They had to be the Japanese, for all planes on Luzon except the 3rd Pursuit Squadron’s were grounded. The men thought that this was war at last — both the men in the cockpits of the planes and the others standing by to see them off. No time was wasted, no words were needed. The intercept ion had been carefully planned and every pilot knew his place in the formation they were to fly. The engines thundered as they were run up; then came a moment of comparative quiet before Lieutenant Thorne’s plane moved out from the rest, roared briefly down the strip, and almost in the instant of becoming airborne turned away over the sea. One by one the others followed, the blast of their propellers driving clouds of dust back through the darkness. Then they were gone. The beat of their engines grew fainter than the soft wash of the sea along the beach. Only the men inside the sunken hut, their eyes intent upon the radar screen, could follow them.

The pilots knew their heading but they did not know at what altitude the Japanese were flying, for the radar set at Iba had no means of estimating altitude. So they themselves were at staggered altitudes to afford the greatest possible chance of interception. Their orders of the night before still held; if they found the Japanese within 20 miles of shore, they were to shoot on sight. But they saw nothing at all, though they searched far beyond their 20-mile limit in wide casts across the sea. It was only when they returned to the field that they learned that intercept ion of a sort had occurred.

According to the radar presentation, contact had been made at 40 miles. The men watching the screen had seen what the pilots could not. The two lines representing the Japanese and the P-40 flights had faithfully converged; then suddenly, at the very point of meeting, the Japanese formation had turned back. Without oxygen, the 3rd Squadron had been limited more or less to 15,000 feet and undoubtedly the Japanese had been above them.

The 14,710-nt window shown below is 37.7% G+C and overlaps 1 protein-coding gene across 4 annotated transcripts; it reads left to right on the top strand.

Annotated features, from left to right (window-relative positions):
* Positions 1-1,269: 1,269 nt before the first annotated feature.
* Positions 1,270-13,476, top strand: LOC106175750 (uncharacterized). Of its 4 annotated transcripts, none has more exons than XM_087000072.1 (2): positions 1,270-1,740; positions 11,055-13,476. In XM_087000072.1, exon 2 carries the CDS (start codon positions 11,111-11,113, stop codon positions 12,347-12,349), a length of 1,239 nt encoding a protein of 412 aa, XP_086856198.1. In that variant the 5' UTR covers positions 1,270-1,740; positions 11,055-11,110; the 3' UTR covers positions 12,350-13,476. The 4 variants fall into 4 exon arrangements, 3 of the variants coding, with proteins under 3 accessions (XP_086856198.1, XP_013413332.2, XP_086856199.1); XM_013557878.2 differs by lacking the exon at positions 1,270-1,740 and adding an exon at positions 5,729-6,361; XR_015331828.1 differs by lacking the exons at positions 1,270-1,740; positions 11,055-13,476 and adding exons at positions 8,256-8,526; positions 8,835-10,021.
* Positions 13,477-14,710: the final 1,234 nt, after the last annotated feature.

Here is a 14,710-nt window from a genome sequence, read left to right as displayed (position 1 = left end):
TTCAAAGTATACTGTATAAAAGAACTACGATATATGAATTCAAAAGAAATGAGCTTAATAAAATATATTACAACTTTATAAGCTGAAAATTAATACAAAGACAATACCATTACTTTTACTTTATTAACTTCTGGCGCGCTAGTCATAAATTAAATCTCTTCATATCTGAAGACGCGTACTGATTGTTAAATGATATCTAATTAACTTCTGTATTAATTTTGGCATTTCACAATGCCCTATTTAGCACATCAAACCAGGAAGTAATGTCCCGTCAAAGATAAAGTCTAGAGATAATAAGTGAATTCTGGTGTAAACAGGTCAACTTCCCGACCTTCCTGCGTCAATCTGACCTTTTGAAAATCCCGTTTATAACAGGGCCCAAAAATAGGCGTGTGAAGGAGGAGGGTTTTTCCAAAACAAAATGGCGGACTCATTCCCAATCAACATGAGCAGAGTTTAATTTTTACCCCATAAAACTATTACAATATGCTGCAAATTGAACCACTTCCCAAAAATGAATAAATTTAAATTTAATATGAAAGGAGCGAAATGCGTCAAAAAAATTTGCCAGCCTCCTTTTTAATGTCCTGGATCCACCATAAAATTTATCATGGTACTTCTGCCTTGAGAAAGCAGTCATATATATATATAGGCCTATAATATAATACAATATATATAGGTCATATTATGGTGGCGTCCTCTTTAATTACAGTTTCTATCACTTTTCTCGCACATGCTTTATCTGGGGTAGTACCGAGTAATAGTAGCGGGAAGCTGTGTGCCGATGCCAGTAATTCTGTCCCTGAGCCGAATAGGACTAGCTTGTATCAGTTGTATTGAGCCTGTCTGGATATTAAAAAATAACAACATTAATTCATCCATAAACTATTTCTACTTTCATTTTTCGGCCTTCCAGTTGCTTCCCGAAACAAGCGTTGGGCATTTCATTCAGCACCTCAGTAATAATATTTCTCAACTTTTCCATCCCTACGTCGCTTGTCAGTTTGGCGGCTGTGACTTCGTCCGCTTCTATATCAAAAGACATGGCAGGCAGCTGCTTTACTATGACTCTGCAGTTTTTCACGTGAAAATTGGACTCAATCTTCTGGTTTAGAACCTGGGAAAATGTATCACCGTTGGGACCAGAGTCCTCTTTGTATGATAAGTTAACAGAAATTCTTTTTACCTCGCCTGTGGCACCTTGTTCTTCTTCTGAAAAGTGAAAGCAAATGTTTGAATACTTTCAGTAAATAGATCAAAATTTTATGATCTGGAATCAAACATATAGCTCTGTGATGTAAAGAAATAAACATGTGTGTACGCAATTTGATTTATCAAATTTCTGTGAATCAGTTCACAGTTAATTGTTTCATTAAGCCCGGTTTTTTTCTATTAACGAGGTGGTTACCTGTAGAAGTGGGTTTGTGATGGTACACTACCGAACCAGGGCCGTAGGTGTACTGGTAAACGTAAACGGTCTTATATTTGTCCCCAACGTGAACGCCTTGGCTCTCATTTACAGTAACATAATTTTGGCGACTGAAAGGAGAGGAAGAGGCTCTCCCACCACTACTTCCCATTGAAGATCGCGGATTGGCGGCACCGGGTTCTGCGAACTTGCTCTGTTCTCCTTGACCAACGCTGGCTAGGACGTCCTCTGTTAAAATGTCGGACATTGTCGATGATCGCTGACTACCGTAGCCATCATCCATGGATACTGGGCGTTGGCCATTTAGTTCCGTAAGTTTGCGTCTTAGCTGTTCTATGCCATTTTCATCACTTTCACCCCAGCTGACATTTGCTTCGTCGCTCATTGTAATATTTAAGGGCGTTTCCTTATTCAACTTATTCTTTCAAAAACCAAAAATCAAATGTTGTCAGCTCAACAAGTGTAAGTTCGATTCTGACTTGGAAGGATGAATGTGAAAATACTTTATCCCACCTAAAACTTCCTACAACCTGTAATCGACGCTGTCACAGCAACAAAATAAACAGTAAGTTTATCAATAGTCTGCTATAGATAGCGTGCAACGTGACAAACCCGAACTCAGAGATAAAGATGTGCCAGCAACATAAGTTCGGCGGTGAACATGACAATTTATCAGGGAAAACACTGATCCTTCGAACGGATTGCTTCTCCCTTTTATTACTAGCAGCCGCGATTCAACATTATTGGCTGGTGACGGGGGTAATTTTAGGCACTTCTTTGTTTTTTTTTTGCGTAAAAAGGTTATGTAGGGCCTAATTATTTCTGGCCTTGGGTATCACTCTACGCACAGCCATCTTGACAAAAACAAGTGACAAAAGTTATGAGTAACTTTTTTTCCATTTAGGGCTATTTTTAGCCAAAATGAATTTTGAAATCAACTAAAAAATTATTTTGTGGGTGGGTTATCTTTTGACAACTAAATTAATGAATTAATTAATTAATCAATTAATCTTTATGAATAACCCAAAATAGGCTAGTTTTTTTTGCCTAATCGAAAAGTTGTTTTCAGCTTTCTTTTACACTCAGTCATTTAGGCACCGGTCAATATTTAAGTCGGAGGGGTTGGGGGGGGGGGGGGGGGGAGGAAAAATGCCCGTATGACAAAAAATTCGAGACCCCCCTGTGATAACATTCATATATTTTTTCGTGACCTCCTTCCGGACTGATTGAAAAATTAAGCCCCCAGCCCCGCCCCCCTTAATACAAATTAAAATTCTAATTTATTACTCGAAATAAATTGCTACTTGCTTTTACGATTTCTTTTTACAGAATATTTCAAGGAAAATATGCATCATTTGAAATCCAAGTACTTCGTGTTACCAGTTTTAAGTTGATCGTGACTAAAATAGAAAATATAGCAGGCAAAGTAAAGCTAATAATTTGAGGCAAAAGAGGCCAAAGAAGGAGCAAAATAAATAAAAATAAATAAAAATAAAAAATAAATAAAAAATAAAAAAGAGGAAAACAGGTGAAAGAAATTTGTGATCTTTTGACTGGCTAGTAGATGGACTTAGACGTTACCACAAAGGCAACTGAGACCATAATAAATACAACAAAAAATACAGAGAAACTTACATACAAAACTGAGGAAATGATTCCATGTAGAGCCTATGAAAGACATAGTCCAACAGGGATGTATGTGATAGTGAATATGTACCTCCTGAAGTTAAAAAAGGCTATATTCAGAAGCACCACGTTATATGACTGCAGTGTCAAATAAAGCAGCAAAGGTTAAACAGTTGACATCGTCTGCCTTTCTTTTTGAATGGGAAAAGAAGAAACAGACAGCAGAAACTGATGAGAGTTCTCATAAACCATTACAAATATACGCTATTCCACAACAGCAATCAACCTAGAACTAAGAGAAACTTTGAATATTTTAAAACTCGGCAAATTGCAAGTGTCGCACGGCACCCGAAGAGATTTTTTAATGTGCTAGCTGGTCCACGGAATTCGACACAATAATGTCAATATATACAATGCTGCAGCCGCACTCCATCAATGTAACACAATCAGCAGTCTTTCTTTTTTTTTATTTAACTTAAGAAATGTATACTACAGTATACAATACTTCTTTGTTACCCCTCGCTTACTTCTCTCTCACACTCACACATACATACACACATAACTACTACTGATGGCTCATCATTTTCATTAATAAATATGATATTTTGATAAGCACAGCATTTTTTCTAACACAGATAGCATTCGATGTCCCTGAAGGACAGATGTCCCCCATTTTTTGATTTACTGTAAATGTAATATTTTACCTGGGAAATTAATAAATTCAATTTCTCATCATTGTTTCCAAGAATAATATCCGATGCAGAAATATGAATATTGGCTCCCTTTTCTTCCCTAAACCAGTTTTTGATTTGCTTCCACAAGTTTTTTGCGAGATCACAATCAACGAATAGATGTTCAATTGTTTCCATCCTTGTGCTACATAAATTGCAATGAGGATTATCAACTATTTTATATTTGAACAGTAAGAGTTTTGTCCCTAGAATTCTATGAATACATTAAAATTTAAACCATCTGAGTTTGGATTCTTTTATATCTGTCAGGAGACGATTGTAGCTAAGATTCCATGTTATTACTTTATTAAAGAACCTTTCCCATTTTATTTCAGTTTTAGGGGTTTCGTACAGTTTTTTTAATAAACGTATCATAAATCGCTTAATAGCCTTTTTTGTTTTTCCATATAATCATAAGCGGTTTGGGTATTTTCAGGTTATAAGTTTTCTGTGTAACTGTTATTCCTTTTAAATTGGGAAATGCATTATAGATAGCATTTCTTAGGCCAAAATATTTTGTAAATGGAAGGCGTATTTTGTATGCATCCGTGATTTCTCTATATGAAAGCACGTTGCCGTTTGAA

The Japanese flight seemed pointless, and the returning pilots of the 3rd Squadron must have scratched their heads over it. It was both frustrating and mysterious. If the Japanese had had any serious intention of bombing, they could have sailed right on over the P-40s; for they knew already that our squadrons could not offer effective night interception. But instead they had turned back at the first indication that their presence off (he coast was known.

Our pianos were regassed and the stand-by crews took over. The rest of the squadron returned to the barracks which men and officers shared alike; and the report of the completed mission was sent on its way to Headquarters at Nielson Field. They did not have long to sleep. At about 6.30 one of the men on the first breakfast shift snapped on the mess-hall radio to pick up Don Bell’s news broadcast. There seemed to be a great deal of radio interference that morning. But after a moment Bell’s voice came through, He was talking about Pearl Harbor.

That was their first news of the war.

The first fighter patrols

At 2.30 the 21st and 17th Squadrons at Nichols Field were ordered to stations. It was the sixth successive morning this had happened, but there was the same feeling of tenseness in the emergency operations tent as the men assembled by the dim glow of the blacked-out gas lantern. The night was hushed. The leaves on the trees round the Air Depot barely stirred in the breath of the new south wind. Beyond the open tent fly, the men could see their planes on the line, ghostly in the starlight.

There was little talk among the 21st’s pilots. They were a very young outfit; except for their Commanding Officer, Lieutenant W. E. (Ed) Dyess, all of them were second lieutenants and most but a few months out of flying school. Colonel George’s talk of two days before was fresh in their minds, and like the 3rd Squadron they were sure that ibis was it. But after ten minutes’ waiting they were told the immediate emergency was over, and those who had been routed out of sleep by the alert officer now returned to their quarters. It began to seem as if this had been just another night of Japanese reconnaissance maneuvers.

About 4.30 the telephone in the tent rang and Dyess, answering, received the first fragmentary news of the attack on Pearl Harbor. The Navy had had the news since 3.00 A.M., and most of their installations were alerted by 3.30. A radio operator had picked up a message in the clear, in Morse. It was twice repeated, and he recognized the sending technique of the operator at Pearl Harbor. This message was sent to Admiral Hart and to General MacArthur’s Headquarters. Apparently it reached General MacArthur about 4.00, and within a few minutes Air Headquarters also had been notified. Confirmation did not come through, at least to the 24th Pursuit Group, till about 5.00. At 5.30 General Headquarters issued an official statement that Pearl Harbor had been heavily attacked by Japanese submarines and planes and that a state of war existed between the United States and Japan.